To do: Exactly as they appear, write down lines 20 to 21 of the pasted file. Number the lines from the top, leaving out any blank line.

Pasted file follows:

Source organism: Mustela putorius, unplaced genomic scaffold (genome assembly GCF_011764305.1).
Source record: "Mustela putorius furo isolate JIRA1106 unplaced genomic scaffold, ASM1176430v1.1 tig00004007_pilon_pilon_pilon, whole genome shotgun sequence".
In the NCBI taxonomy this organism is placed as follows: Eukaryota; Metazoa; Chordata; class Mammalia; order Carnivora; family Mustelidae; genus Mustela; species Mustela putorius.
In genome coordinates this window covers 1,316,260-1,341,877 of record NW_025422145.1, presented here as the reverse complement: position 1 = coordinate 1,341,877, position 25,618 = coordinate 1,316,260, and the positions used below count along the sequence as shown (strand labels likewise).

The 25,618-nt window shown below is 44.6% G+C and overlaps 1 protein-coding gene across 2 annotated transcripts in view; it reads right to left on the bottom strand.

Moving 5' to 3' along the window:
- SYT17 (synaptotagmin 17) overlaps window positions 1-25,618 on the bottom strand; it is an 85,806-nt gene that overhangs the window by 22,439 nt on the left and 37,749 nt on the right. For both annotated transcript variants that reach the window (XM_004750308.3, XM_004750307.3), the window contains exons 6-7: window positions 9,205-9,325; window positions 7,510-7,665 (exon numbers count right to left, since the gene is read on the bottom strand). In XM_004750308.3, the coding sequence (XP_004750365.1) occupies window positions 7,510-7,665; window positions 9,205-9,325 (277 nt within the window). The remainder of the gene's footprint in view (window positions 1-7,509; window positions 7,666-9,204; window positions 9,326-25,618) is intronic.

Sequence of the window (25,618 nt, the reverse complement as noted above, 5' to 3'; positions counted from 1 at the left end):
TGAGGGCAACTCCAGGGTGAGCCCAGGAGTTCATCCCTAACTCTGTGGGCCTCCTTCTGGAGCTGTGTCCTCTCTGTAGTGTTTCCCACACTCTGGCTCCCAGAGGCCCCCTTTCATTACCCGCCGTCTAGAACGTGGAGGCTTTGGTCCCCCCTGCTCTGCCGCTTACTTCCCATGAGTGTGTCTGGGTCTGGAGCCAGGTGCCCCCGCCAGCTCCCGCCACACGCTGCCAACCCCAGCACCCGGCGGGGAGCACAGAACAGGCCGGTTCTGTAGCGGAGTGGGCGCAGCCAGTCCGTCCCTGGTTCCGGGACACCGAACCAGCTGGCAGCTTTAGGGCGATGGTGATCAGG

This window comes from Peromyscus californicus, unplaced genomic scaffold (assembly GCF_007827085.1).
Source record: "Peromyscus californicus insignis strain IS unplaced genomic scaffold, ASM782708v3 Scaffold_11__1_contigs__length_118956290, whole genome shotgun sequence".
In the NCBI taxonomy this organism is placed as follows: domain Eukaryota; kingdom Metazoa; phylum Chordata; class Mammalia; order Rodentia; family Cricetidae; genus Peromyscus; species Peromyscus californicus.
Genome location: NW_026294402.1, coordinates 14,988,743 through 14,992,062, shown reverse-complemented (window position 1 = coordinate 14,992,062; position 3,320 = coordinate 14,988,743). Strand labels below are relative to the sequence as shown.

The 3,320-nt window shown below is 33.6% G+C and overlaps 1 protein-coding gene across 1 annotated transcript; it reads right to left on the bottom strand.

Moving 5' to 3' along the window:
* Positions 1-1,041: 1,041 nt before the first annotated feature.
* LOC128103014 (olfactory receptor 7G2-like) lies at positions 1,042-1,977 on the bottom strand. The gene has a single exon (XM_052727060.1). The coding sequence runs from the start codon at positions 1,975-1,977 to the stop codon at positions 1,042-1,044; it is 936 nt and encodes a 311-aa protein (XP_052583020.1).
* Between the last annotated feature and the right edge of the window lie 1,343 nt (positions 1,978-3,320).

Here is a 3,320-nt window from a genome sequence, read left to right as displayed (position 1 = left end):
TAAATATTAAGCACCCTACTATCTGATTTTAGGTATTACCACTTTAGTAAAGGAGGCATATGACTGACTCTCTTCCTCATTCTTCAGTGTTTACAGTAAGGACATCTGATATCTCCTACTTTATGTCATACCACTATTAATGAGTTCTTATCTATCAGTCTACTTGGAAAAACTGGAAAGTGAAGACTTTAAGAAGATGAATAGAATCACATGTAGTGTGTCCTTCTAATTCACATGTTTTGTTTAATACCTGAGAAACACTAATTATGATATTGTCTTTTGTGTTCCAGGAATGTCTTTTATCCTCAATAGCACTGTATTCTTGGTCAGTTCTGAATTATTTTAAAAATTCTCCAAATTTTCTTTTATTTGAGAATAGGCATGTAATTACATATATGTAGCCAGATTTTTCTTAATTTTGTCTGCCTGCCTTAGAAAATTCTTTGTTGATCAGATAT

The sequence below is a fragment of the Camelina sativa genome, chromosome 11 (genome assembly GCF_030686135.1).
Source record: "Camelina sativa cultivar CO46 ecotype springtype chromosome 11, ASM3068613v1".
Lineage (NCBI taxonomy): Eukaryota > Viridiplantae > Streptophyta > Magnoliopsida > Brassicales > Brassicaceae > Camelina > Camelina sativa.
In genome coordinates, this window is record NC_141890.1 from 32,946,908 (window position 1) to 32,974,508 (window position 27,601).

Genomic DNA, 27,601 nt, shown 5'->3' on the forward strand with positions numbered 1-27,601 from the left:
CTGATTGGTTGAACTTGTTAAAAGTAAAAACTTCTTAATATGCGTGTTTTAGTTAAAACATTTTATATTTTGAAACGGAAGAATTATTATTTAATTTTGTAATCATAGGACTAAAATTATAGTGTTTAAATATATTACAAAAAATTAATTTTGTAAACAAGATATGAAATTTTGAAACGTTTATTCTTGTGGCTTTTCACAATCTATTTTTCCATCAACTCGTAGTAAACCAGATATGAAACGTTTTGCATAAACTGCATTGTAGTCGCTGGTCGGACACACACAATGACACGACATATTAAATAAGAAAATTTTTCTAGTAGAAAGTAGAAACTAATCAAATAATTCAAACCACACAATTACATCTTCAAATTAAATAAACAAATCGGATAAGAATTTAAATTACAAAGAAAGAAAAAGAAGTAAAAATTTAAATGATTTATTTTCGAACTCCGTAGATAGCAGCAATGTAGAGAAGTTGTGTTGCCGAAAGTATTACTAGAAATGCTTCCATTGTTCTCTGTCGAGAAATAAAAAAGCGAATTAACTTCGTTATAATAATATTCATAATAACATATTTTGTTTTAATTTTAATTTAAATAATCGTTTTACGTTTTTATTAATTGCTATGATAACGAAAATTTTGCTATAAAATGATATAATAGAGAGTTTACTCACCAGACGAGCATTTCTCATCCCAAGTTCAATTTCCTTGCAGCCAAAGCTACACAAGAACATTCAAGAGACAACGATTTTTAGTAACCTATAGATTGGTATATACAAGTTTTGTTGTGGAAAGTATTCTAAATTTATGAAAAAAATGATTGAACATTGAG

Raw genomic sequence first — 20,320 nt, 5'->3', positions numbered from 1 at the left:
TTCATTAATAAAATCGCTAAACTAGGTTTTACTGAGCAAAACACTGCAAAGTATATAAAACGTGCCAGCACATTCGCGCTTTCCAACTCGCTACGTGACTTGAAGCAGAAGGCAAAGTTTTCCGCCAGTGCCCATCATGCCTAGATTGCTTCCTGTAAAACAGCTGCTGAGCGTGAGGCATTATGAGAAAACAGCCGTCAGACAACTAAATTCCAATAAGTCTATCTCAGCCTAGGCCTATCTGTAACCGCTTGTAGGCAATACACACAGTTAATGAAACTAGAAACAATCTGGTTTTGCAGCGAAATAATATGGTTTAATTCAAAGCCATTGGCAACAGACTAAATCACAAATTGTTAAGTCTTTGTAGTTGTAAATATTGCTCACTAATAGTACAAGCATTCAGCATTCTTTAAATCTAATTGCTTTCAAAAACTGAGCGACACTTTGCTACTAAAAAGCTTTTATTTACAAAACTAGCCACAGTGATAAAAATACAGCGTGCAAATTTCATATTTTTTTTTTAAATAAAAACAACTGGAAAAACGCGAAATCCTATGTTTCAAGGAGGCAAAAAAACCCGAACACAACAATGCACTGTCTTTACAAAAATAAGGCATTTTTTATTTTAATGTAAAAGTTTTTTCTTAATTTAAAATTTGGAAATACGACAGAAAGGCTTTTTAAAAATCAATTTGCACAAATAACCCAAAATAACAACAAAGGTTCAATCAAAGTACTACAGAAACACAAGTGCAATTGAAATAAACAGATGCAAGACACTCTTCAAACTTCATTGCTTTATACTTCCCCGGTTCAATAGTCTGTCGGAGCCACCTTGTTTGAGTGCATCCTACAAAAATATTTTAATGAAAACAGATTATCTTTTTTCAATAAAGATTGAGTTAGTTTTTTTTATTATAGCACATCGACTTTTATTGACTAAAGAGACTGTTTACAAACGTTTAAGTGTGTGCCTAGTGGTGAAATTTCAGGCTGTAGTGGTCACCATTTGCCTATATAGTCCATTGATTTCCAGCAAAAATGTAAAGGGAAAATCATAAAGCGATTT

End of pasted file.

TAAATATTAAGCACCCTACTATCTGATTTTAGGTATTACCACTTTAGTAAAGGAGGCATATGACTGACTCTCTTCCTCATTCTTCAGTGTTTACAGTAAGGACATCTGATATCTCCTACTTTATGTCATACCACTATTAATGAGTTCTTATCTATCAGTCTACTTGGAAAAACTGGAAAGTGAAGACTTTAAGAAGATGAATAGAATCACATGTAGTGTGTCCTTCTAATTCACATGTTTTGTTTAATACCTGAGAAACACTAATTATGATATTGTCTTTTGTGTTCCAGGAATGTCTTTTATCCTCAATAGCACTGTATTCTTGGTCAGTTCTGAATTATTTTAAAAATTCTCCAAATTTTCTTTTATTTGAGAATAGGCATGTAATTACATATATGTAGCCAGATTTTTCTTAATTTTGTCTGCCTGCCTTAGAAAATTCTTTGTTGATCAGATAT

The sequence below is a fragment of the Camelina sativa genome, chromosome 11 (genome assembly GCF_030686135.1).